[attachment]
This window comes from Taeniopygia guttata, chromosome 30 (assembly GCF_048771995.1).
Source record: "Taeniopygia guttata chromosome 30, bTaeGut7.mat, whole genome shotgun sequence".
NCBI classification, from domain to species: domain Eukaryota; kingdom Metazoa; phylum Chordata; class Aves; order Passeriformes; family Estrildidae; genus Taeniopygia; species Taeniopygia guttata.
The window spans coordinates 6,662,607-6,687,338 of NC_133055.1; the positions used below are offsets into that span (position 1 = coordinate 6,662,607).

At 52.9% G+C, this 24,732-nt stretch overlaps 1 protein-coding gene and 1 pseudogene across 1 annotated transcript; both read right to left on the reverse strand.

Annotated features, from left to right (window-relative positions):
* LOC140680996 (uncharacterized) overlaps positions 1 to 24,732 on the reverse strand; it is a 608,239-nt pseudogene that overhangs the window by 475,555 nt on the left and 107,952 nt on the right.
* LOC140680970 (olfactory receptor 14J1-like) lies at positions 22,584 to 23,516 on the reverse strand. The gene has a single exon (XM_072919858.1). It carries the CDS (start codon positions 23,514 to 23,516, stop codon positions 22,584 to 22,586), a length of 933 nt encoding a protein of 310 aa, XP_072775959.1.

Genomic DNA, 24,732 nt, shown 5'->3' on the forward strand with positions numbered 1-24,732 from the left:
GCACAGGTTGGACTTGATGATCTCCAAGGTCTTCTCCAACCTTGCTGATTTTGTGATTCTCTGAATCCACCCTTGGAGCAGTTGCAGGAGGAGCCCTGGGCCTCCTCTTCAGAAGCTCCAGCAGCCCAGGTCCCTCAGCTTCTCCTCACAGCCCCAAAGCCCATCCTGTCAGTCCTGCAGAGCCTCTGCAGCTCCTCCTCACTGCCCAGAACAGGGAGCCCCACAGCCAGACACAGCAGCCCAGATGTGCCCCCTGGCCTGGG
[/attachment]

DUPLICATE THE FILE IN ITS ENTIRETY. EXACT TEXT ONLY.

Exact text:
This window comes from Taeniopygia guttata, chromosome 30 (assembly GCF_048771995.1).
Source record: "Taeniopygia guttata chromosome 30, bTaeGut7.mat, whole genome shotgun sequence".
NCBI classification, from domain to species: domain Eukaryota; kingdom Metazoa; phylum Chordata; class Aves; order Passeriformes; family Estrildidae; genus Taeniopygia; species Taeniopygia guttata.
The window spans coordinates 6,662,607-6,687,338 of NC_133055.1; the positions used below are offsets into that span (position 1 = coordinate 6,662,607).

At 52.9% G+C, this 24,732-nt stretch overlaps 1 protein-coding gene and 1 pseudogene across 1 annotated transcript; both read right to left on the reverse strand.

Annotated features, from left to right (window-relative positions):
* LOC140680996 (uncharacterized) overlaps positions 1 to 24,732 on the reverse strand; it is a 608,239-nt pseudogene that overhangs the window by 475,555 nt on the left and 107,952 nt on the right.
* LOC140680970 (olfactory receptor 14J1-like) lies at positions 22,584 to 23,516 on the reverse strand. The gene has a single exon (XM_072919858.1). It carries the CDS (start codon positions 23,514 to 23,516, stop codon positions 22,584 to 22,586), a length of 933 nt encoding a protein of 310 aa, XP_072775959.1.

Genomic DNA, 24,732 nt, shown 5'->3' on the forward strand with positions numbered 1-24,732 from the left:
GCACAGGTTGGACTTGATGATCTCCAAGGTCTTCTCCAACCTTGCTGATTTTGTGATTCTCTGAATCCACCCTTGGAGCAGTTGCAGGAGGAGCCCTGGGCCTCCTCTTCAGAAGCTCCAGCAGCCCAGGTCCCTCAGCTTCTCCTCACAGCCCCAAAGCCCATCCTGTCAGTCCTGCAGAGCCTCTGCAGCTCCTCCTCACTGCCCAGAACAGGGAGCCCCACAGCCAGACACAGCAGCCCAGATGTGCCCCCTGGCCTGGG